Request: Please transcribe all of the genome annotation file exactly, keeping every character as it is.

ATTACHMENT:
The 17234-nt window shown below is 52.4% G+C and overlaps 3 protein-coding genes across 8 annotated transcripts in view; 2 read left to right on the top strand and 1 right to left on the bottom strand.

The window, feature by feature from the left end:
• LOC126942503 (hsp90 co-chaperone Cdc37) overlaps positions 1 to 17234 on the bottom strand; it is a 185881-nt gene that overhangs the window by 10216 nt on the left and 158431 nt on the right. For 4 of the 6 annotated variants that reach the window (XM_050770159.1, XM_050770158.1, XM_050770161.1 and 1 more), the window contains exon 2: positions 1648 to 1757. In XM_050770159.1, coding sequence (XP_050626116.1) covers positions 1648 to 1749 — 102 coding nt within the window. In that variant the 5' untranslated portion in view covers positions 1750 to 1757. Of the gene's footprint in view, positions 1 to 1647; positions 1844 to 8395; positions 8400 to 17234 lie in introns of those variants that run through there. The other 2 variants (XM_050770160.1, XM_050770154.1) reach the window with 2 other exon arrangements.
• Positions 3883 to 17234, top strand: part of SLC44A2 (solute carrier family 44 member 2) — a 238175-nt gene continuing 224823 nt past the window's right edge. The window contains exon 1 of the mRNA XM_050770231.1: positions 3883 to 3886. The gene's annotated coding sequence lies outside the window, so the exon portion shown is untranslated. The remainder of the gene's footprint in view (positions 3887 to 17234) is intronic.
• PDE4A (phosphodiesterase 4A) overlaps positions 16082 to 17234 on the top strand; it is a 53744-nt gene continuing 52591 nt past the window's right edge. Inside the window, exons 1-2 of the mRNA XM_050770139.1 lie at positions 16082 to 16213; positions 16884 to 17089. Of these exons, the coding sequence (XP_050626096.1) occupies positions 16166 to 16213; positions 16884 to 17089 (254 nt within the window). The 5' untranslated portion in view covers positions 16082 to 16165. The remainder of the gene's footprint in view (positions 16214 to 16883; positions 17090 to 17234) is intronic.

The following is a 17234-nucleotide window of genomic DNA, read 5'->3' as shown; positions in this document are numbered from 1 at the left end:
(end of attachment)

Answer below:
The 17234-nt window shown below is 52.4% G+C and overlaps 3 protein-coding genes across 8 annotated transcripts in view; 2 read left to right on the top strand and 1 right to left on the bottom strand.

The window, feature by feature from the left end:
• LOC126942503 (hsp90 co-chaperone Cdc37) overlaps positions 1 to 17234 on the bottom strand; it is a 185881-nt gene that overhangs the window by 10216 nt on the left and 158431 nt on the right. For 4 of the 6 annotated variants that reach the window (XM_050770159.1, XM_050770158.1, XM_050770161.1 and 1 more), the window contains exon 2: positions 1648 to 1757. In XM_050770159.1, coding sequence (XP_050626116.1) covers positions 1648 to 1749 — 102 coding nt within the window. In that variant the 5' untranslated portion in view covers positions 1750 to 1757. Of the gene's footprint in view, positions 1 to 1647; positions 1844 to 8395; positions 8400 to 17234 lie in introns of those variants that run through there. The other 2 variants (XM_050770160.1, XM_050770154.1) reach the window with 2 other exon arrangements.
• Positions 3883 to 17234, top strand: part of SLC44A2 (solute carrier family 44 member 2) — a 238175-nt gene continuing 224823 nt past the window's right edge. The window contains exon 1 of the mRNA XM_050770231.1: positions 3883 to 3886. The gene's annotated coding sequence lies outside the window, so the exon portion shown is untranslated. The remainder of the gene's footprint in view (positions 3887 to 17234) is intronic.
• PDE4A (phosphodiesterase 4A) overlaps positions 16082 to 17234 on the top strand; it is a 53744-nt gene continuing 52591 nt past the window's right edge. Inside the window, exons 1-2 of the mRNA XM_050770139.1 lie at positions 16082 to 16213; positions 16884 to 17089. Of these exons, the coding sequence (XP_050626096.1) occupies positions 16166 to 16213; positions 16884 to 17089 (254 nt within the window). The 5' untranslated portion in view covers positions 16082 to 16165. The remainder of the gene's footprint in view (positions 16214 to 16883; positions 17090 to 17234) is intronic.

The following is a 17234-nucleotide window of genomic DNA, read 5'->3' as shown; positions in this document are numbered from 1 at the left end: